United States v. Shellef, No. 06-1495-cr (2d Cir. November 8, 2007) (Pooler, Sack, Wesley, CJJ)
In this decision applying Fed.R.Cr.P 8, the court held that counts were improperly joined against two separate defendants, and that the misjoinders were not harmless. The decision also has an interesting discussion of some unusual wire fraud theories.
Defendants Shellef and Rubenstein were tried together on tax and wire fraud charges. At the same trial, Shellef alone was tried on tax evasion charges relating to some of his personal and business dealings. Both were convicted of all counts.
The tax and mail fraud charges arose from the defendants’ efforts to purchase and resell CFC-113, a highly regulated, ozone-depleting industrial solvent upon which, Congress, in an effort to phase out its use, imposed an excise tax. However, the tax does not apply to CFC-113 reclaimed as part of a recycling process, or CFC-113 that is sold or manufactured for export.
The defendants were charged with attempting to avoid this excise tax, beginning in 1997 or 1998, through a series of complex business transactions. In very brief, they falsified documents so that it would appear that CFC-113 that they had purchased and resold was either reclaimed or was being shipped for export. Similar misstatements duped their suppliers into not charging them the excise tax.
Shellef alone was also charged with tax evasion – he understated his income and assets – relating to his personal and business returns for the 1996 tax year. At trial, Shellef moved to sever the 1996 tax counts from the others, and Rubenstein joined in the motion, all without success.
The circuit reversed. Tax counts can be joined with other crimes from which the tax offenses arose, as when a defendant is prosecuted for fraud and for not paying taxes on the proceeds. Here, however, Shellef’s 1996 tax counts were unrelated to the other charges. The government’s only claimed connection was that all related in some way to the sale of CFC-113 (a claim unsupported by the record for the 1996 conduct) and that all arose from the same businesses. But the circuit held that this was insufficient to support joinder in the prosecution of Shellef under Rule 8(a).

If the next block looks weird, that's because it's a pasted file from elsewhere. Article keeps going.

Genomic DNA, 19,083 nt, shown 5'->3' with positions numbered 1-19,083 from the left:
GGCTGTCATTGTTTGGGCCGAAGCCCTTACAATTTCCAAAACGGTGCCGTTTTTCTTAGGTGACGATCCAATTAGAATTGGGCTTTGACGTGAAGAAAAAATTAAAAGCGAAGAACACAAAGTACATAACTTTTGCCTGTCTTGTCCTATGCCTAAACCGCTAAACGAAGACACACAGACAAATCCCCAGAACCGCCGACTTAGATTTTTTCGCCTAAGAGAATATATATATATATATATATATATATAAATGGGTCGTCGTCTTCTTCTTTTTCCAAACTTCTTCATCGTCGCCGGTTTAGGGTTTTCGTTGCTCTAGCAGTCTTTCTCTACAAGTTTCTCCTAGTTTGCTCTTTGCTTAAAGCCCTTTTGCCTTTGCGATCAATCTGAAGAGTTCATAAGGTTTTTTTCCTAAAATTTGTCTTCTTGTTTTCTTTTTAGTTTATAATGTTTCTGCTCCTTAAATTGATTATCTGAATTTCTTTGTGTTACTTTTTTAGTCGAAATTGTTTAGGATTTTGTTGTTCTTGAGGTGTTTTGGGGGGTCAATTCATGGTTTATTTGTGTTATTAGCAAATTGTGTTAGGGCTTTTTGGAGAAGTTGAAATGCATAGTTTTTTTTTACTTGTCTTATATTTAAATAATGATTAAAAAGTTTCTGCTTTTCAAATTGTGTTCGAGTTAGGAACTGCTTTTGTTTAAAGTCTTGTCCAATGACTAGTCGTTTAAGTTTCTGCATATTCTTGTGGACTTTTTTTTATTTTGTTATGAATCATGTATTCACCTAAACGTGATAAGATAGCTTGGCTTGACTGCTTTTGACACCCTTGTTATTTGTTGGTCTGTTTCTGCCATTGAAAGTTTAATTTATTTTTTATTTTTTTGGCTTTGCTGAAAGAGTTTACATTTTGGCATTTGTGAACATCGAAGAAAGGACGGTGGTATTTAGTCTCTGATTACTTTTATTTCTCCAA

The court further held that the government failed to show that this misjoinder was harmless. The 1996 conduct would have been inadmissible at a trial on the other counts under Rule 404(b), because the earlier acts would have led the jury to “reason that if Shellef was willing to lie to the IRS in 1996 he would be willing subsequently to lie to others” or to interpret the 1996 conduct as an “indication of Shellef’s general mendacity.” The court also held that, for similar reasons, the 1996 evidence probably prejudiced the jury’s assessment of the other counts. The absence of any limiting instructions on these issues compounded this prejudice.
After a much less detailed analysis, the court also held that Shellef’s 1996 tax counts were misjoined against Rubenstein. The court simply noted that this was true for “many of the same reasons” that they were misjoined against Shellef, but did not give any specifics. Interestingly, and with no real analysis at all, the court held that Shellef’s 1996 misdeeds posed an “arguably greater” potential for prejudice against Rubenstein, even though that conduct had nothing at all to do with him.
This opinion is also notable for its discussion of the theories of wire fraud advanced in the indictment, the “no-sale” theory and the “tax liability” theory. The no-sale theory posited that Shellef’s misrepresentations to his supplier constituted fraud because the supplier would not have made the sale if it knew of his true plans to improperly sell the chemical domestically. However, the court held that this is not enough. A scheme that does no more than cause a victim to enter into a transaction it would otherwise avoid is not fraud. Fraud is present only if the scheme depends “for [its] completion on a misrepresentation of an essential element of the bargain.” Here, because the indictment alleged only that Shellef’s misrepresentation induced his supplier to enter into the transaction, but did not charge that the misrepresentation had “relevance to the object of the contract,” the indictment was legally insufficient on a “no sale” theory.
The indictment was sufficient, however, on the alternative “tax liability” theory. This theory was that Shellef induced his supplier to continue to sell the chemical without paying the excise tax or including it in the sales price. This was sufficient because it deprived the supplier of money it should have been entitled to – the tax – and it is irrelevant that that money was to be passed on to the IRS. It was sufficient that the supplier “had a right to” the money and that Shellef’s scheme was intended to deprive the supplier of it.
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